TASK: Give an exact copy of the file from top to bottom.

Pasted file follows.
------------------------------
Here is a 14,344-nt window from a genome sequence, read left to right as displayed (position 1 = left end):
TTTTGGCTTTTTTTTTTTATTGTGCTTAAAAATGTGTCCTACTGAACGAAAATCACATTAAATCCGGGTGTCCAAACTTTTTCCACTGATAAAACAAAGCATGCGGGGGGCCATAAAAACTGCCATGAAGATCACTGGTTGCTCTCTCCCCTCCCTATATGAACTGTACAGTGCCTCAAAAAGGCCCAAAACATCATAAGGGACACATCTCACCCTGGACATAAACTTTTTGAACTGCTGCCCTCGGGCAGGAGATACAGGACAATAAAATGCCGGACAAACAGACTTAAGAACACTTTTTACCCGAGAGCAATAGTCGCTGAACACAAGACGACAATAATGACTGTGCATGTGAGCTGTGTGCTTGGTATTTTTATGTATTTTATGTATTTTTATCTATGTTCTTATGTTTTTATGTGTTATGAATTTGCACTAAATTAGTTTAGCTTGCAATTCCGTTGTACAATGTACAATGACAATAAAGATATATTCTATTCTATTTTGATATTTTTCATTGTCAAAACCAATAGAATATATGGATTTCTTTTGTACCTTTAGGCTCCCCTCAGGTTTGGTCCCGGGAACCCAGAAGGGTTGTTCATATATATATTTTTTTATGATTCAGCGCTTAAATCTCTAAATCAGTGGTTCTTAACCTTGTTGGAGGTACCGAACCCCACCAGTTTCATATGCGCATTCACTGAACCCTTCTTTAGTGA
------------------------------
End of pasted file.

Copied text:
Here is a 14,344-nt window from a genome sequence, read left to right as displayed (position 1 = left end):
TTTTGGCTTTTTTTTTTTATTGTGCTTAAAAATGTGTCCTACTGAACGAAAATCACATTAAATCCGGGTGTCCAAACTTTTTCCACTGATAAAACAAAGCATGCGGGGGGCCATAAAAACTGCCATGAAGATCACTGGTTGCTCTCTCCCCTCCCTATATGAACTGTACAGTGCCTCAAAAAGGCCCAAAACATCATAAGGGACACATCTCACCCTGGACATAAACTTTTTGAACTGCTGCCCTCGGGCAGGAGATACAGGACAATAAAATGCCGGACAAACAGACTTAAGAACACTTTTTACCCGAGAGCAATAGTCGCTGAACACAAGACGACAATAATGACTGTGCATGTGAGCTGTGTGCTTGGTATTTTTATGTATTTTATGTATTTTTATCTATGTTCTTATGTTTTTATGTGTTATGAATTTGCACTAAATTAGTTTAGCTTGCAATTCCGTTGTACAATGTACAATGACAATAAAGATATATTCTATTCTATTTTGATATTTTTCATTGTCAAAACCAATAGAATATATGGATTTCTTTTGTACCTTTAGGCTCCCCTCAGGTTTGGTCCCGGGAACCCAGAAGGGTTGTTCATATATATATTTTTTTATGATTCAGCGCTTAAATCTCTAAATCAGTGGTTCTTAACCTTGTTGGAGGTACCGAACCCCACCAGTTTCATATGCGCATTCACTGAACCCTTCTTTAGTGA